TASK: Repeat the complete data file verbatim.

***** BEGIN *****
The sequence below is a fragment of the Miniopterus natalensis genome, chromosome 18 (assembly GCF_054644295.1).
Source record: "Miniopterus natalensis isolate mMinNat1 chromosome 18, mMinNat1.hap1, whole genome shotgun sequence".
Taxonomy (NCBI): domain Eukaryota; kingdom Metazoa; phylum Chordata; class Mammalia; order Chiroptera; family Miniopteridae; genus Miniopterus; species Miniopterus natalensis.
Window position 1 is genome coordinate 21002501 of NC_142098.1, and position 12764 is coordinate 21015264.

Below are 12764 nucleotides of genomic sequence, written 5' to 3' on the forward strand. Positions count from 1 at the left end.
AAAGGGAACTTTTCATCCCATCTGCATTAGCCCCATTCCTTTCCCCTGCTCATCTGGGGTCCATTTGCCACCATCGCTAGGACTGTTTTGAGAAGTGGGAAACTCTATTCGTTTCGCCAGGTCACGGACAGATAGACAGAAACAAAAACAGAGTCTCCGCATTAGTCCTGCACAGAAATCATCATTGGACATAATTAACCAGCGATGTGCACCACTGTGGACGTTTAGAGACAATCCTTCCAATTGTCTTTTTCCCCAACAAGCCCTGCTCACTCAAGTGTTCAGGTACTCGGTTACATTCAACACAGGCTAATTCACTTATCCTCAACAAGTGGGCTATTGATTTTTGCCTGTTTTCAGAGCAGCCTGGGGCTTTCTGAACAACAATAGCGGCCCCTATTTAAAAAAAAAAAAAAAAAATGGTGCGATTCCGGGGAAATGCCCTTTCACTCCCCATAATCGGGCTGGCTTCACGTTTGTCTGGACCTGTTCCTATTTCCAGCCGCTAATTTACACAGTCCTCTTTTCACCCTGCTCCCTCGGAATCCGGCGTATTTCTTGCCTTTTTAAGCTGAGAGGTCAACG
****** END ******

The sequence below is a fragment of the Miniopterus natalensis genome, chromosome 18 (assembly GCF_054644295.1).
Source record: "Miniopterus natalensis isolate mMinNat1 chromosome 18, mMinNat1.hap1, whole genome shotgun sequence".
Taxonomy (NCBI): domain Eukaryota; kingdom Metazoa; phylum Chordata; class Mammalia; order Chiroptera; family Miniopteridae; genus Miniopterus; species Miniopterus natalensis.
Window position 1 is genome coordinate 21002501 of NC_142098.1, and position 12764 is coordinate 21015264.

Below are 12764 nucleotides of genomic sequence, written 5' to 3' on the forward strand. Positions count from 1 at the left end.
AAAGGGAACTTTTCATCCCATCTGCATTAGCCCCATTCCTTTCCCCTGCTCATCTGGGGTCCATTTGCCACCATCGCTAGGACTGTTTTGAGAAGTGGGAAACTCTATTCGTTTCGCCAGGTCACGGACAGATAGACAGAAACAAAAACAGAGTCTCCGCATTAGTCCTGCACAGAAATCATCATTGGACATAATTAACCAGCGATGTGCACCACTGTGGACGTTTAGAGACAATCCTTCCAATTGTCTTTTTCCCCAACAAGCCCTGCTCACTCAAGTGTTCAGGTACTCGGTTACATTCAACACAGGCTAATTCACTTATCCTCAACAAGTGGGCTATTGATTTTTGCCTGTTTTCAGAGCAGCCTGGGGCTTTCTGAACAACAATAGCGGCCCCTATTTAAAAAAAAAAAAAAAAAATGGTGCGATTCCGGGGAAATGCCCTTTCACTCCCCATAATCGGGCTGGCTTCACGTTTGTCTGGACCTGTTCCTATTTCCAGCCGCTAATTTACACAGTCCTCTTTTCACCCTGCTCCCTCGGAATCCGGCGTATTTCTTGCCTTTTTAAGCTGAGAGGTCAACG